This is a neat little book about the history of the old-fashioned, which–as you’ll find if you read it–is far more contentious than one might assume! Small vignettes about notorious bartenders, responses to Prohibition, and the various reputations surrounding various versions of the drink reflect Simonson’s copious research as well as his knack for retelling it. My favorite aspect of the book, being a lifelong Wisconsinite myself, was the appearance of our state in the story of this shapeshifting cocktail. (Spoiler: Wisconsin is one of few places in which the preferred recipe of the old-fashioned has remained unchanged and popular through time… since the early 1900s!) There are also over 40 recipes for variations on the old-fashioned at the end of the book. The photographs throughout the book may be the actual star of this book, though–they are deliciously atmospheric and quite lovely.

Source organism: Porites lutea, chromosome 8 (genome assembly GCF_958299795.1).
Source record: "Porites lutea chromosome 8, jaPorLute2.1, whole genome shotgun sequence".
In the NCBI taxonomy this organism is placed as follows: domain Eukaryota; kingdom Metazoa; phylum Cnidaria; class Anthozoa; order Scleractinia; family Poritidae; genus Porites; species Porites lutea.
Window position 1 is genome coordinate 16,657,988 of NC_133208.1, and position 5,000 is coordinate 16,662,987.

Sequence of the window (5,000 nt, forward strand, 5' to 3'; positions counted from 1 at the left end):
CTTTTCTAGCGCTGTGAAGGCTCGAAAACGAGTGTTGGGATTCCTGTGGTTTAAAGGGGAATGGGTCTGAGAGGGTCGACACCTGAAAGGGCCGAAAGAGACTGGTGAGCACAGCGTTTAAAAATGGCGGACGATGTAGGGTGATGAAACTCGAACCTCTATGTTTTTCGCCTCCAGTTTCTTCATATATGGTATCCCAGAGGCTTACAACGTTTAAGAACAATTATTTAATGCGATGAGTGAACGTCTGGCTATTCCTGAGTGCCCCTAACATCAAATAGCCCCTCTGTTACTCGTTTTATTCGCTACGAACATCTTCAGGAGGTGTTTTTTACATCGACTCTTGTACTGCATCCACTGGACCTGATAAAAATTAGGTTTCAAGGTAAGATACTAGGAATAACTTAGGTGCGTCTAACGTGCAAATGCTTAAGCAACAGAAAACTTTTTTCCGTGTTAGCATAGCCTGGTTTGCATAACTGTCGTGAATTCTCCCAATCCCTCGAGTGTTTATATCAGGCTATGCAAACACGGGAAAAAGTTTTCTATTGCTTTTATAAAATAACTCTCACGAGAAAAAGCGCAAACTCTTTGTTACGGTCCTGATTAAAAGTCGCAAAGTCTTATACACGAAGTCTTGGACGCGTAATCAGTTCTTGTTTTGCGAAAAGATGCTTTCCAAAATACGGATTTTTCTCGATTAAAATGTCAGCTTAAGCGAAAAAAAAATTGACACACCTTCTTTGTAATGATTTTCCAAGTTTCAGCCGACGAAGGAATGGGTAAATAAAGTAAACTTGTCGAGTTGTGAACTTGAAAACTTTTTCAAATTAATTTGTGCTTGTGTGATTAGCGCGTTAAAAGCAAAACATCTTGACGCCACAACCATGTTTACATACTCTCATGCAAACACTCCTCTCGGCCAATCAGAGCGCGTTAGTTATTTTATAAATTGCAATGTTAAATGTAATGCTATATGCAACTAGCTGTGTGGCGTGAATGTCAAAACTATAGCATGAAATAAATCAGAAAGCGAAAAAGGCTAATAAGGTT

Mosquitoland is one of the most solid, playful, surprising young adult novels I’ve read in a long time. David Arnold creates a Holden Caulfield for the 2010’s in the capricious Mim Malone, a narrator whose voice reminded me acutely of my own high school journals. As Mim rides a Greyhound Bus nearly a thousand miles north, she encounters oddball characters and situations that help her piece together her view of the world, and–allowing for the wholly unbelievable mostly because I’ve ridden a Greyhound bus and know what it’s like AND because romance deserves a shot–this book pretty close to perfect. This is such a new, refreshing story and will make you laugh and cheer for Mim Malone, who defines herself as “not okay,” but ends up being so much more.